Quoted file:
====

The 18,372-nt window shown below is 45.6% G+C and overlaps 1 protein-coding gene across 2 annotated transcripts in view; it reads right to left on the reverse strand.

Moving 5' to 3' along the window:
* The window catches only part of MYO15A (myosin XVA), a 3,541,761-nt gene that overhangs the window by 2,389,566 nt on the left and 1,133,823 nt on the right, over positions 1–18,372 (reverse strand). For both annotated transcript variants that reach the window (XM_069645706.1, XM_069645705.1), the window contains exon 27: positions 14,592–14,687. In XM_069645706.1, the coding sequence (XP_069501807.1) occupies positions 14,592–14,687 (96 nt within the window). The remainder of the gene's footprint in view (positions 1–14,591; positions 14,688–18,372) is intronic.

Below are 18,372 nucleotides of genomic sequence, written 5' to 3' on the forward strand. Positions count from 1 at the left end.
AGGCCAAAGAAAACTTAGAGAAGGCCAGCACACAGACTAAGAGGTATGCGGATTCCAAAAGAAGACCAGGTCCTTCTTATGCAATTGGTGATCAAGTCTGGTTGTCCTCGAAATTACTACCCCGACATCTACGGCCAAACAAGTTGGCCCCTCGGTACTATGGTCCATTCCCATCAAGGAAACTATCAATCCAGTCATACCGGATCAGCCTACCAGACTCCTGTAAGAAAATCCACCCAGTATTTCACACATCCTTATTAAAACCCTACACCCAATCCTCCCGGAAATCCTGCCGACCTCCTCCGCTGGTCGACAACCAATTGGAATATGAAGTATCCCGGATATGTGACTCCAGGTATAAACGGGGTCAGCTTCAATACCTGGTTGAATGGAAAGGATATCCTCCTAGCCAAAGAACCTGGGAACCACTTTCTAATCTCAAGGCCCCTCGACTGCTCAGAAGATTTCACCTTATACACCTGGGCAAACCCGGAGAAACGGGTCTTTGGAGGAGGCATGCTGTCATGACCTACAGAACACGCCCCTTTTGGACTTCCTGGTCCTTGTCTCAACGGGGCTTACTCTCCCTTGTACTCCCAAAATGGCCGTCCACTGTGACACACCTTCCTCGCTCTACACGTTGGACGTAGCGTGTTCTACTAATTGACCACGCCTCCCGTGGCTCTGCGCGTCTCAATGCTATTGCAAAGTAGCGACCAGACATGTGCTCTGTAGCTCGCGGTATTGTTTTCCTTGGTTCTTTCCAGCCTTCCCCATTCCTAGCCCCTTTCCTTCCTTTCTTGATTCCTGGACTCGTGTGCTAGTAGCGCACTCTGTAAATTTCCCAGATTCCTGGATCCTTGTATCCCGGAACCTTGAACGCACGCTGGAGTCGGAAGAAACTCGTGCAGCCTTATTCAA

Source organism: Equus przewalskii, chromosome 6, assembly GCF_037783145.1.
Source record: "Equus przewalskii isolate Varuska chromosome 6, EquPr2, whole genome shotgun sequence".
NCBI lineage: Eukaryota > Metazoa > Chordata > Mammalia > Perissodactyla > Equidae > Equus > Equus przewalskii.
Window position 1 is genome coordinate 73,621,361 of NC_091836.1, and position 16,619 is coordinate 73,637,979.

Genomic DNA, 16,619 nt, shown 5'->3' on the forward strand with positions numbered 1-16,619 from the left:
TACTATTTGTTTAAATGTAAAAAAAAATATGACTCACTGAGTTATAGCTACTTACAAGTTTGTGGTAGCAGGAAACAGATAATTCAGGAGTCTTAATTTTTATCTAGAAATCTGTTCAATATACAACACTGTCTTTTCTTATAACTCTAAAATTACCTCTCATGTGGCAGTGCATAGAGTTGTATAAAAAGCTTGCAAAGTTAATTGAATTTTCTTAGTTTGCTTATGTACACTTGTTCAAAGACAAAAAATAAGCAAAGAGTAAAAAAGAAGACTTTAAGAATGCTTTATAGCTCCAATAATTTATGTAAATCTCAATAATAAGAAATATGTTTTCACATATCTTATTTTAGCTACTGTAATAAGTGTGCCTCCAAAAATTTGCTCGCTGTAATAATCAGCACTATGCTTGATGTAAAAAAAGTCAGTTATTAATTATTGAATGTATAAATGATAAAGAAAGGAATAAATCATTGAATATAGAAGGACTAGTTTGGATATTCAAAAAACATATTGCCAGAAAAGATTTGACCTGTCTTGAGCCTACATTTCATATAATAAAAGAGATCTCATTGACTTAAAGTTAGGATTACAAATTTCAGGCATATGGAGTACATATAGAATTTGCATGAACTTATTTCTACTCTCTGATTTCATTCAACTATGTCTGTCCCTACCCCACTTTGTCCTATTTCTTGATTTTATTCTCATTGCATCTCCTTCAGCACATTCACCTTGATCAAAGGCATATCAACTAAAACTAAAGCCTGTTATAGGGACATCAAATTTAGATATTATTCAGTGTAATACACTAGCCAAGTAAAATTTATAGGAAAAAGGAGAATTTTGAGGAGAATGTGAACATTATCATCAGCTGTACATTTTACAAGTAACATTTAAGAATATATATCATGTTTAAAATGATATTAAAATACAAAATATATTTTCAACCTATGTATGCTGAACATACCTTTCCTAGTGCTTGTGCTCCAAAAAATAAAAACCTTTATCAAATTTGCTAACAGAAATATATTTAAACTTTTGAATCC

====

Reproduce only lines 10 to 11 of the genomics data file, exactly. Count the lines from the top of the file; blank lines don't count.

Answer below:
Genomic DNA, 16,619 nt, shown 5'->3' on the forward strand with positions numbered 1-16,619 from the left:
TACTATTTGTTTAAATGTAAAAAAAAATATGACTCACTGAGTTATAGCTACTTACAAGTTTGTGGTAGCAGGAAACAGATAATTCAGGAGTCTTAATTTTTATCTAGAAATCTGTTCAATATACAACACTGTCTTTTCTTATAACTCTAAAATTACCTCTCATGTGGCAGTGCATAGAGTTGTATAAAAAGCTTGCAAAGTTAATTGAATTTTCTTAGTTTGCTTATGTACACTTGTTCAAAGACAAAAAATAAGCAAAGAGTAAAAAAGAAGACTTTAAGAATGCTTTATAGCTCCAATAATTTATGTAAATCTCAATAATAAGAAATATGTTTTCACATATCTTATTTTAGCTACTGTAATAAGTGTGCCTCCAAAAATTTGCTCGCTGTAATAATCAGCACTATGCTTGATGTAAAAAAAGTCAGTTATTAATTATTGAATGTATAAATGATAAAGAAAGGAATAAATCATTGAATATAGAAGGACTAGTTTGGATATTCAAAAAACATATTGCCAGAAAAGATTTGACCTGTCTTGAGCCTACATTTCATATAATAAAAGAGATCTCATTGACTTAAAGTTAGGATTACAAATTTCAGGCATATGGAGTACATATAGAATTTGCATGAACTTATTTCTACTCTCTGATTTCATTCAACTATGTCTGTCCCTACCCCACTTTGTCCTATTTCTTGATTTTATTCTCATTGCATCTCCTTCAGCACATTCACCTTGATCAAAGGCATATCAACTAAAACTAAAGCCTGTTATAGGGACATCAAATTTAGATATTATTCAGTGTAATACACTAGCCAAGTAAAATTTATAGGAAAAAGGAGAATTTTGAGGAGAATGTGAACATTATCATCAGCTGTACATTTTACAAGTAACATTTAAGAATATATATCATGTTTAAAATGATATTAAAATACAAAATATATTTTCAACCTATGTATGCTGAACATACCTTTCCTAGTGCTTGTGCTCCAAAAAATAAAAACCTTTATCAAATTTGCTAACAGAAATATATTTAAACTTTTGAATCC